Recruiting people to the event: This would include inexpensive communications to your existing constituents about the event (inexpensive because the transitive property says that if your event donors are unlike your direct marketing donors, your direct marketing donors are unlike your event donors).  These could include buckslips, stories in existing donor newsletters, email communications, outbound voice mail announcements, and online co-targeting.  Using lookalike audiences and remarketing could also help bring new people to the event.

Reattracting lapsed participants: This would look very much like any other lapsed campaign you would run.

Engaging current walkers: Try new walker online welcome kits that engage walkers in the general mission.  Also, don’t forget direct marketing nudges to fundraise for the event.

Converting the event donors:  Here’s where you customize your regular communications to event participants.  You might even try “The walk is over, but the fight continues” walker specific emails and mail pieces, but mission-forward pieces and engagement opportunities like surveys, membership appeals, and the like tend to do better with this audience.  And, as any good donor steward knows, making sure these event donors get outstanding gratitude is highly predictive of future donations.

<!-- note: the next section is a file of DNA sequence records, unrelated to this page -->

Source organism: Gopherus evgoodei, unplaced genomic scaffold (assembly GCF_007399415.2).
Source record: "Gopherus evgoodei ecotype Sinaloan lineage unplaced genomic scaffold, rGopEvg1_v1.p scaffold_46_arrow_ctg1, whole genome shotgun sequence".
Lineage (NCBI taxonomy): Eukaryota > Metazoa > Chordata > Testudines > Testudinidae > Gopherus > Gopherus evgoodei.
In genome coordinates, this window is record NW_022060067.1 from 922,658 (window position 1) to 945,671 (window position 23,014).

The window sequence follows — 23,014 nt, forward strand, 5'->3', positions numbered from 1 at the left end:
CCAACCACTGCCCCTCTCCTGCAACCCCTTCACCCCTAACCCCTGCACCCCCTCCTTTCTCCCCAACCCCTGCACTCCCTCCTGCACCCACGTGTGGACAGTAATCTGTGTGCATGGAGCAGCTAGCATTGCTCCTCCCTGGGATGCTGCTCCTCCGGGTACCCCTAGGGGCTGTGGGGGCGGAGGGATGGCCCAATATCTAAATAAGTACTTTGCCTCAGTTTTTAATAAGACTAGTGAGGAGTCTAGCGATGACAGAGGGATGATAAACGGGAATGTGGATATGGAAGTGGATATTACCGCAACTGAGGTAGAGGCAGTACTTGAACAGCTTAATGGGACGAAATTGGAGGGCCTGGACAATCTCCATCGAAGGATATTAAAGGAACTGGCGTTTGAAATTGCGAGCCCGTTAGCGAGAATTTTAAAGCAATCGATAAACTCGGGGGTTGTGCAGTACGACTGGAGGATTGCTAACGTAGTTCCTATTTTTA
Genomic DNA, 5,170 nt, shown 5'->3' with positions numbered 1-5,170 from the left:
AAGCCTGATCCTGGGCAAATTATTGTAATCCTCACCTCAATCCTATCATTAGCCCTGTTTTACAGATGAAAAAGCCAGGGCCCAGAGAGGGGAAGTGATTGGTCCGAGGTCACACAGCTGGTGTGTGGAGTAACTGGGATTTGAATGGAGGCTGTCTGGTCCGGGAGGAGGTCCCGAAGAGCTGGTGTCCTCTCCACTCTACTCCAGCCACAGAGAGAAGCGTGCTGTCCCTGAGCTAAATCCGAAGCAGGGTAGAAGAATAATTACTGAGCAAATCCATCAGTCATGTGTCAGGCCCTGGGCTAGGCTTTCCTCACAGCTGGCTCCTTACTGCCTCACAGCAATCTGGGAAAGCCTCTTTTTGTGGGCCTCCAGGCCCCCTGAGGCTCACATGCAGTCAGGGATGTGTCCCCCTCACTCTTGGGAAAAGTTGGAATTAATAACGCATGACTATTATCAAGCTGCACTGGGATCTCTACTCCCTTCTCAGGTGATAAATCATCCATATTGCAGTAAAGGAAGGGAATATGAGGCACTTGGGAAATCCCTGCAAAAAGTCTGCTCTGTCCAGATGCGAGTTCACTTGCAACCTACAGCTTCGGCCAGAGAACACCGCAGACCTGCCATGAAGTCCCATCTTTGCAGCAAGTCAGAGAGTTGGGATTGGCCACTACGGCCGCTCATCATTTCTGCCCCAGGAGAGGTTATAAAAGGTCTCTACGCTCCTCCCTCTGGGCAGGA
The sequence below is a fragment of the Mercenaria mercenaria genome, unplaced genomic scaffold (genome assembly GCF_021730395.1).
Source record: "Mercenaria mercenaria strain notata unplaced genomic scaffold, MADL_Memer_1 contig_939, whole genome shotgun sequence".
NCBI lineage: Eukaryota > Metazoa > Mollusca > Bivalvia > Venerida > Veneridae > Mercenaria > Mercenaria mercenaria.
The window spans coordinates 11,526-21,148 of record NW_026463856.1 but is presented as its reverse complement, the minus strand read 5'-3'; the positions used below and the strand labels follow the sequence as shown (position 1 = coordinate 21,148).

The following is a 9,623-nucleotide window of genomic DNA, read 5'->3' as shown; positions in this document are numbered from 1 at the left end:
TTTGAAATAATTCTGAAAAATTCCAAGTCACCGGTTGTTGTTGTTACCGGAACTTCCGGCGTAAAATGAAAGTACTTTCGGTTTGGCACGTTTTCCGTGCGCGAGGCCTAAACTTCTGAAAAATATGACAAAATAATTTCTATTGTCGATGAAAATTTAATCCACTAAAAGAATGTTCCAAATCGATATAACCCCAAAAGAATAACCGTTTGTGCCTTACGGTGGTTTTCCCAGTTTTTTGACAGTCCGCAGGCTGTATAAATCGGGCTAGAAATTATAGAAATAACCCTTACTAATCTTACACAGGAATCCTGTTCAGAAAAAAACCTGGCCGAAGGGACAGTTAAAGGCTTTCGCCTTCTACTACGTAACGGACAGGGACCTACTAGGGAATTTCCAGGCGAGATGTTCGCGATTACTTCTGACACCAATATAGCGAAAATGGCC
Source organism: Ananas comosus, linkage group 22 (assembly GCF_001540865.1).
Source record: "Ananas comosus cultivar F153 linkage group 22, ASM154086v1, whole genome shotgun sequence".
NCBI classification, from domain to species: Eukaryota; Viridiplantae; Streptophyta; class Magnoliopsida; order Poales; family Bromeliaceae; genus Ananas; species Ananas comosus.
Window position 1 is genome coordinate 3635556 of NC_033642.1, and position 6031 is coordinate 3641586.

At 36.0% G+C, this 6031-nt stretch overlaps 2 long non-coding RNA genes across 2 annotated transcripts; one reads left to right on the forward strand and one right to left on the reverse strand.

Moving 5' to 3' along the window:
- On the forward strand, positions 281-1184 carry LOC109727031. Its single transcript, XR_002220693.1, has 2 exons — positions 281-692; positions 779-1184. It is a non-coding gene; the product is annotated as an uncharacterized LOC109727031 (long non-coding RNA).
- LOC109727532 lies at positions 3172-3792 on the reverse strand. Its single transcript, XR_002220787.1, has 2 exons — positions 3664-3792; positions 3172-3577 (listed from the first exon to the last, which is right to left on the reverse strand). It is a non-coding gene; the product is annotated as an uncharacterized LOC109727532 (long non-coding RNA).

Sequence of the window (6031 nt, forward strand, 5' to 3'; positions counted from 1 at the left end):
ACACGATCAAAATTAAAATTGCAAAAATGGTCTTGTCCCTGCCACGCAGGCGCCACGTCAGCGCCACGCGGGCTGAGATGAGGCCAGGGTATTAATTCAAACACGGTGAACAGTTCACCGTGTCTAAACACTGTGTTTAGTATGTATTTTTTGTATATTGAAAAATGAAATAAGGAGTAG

And, as I’ve stated previously, because of the inherent national/field friction in some national organizations, I would strongly recommend running these techniques as a test in year one with sites that are willing to experiment.  Using the other sites as a control, you can then present how much better the direct marketed to walks did versus those that didn’t have the wind at their back from email, online, mail, and telemarketing.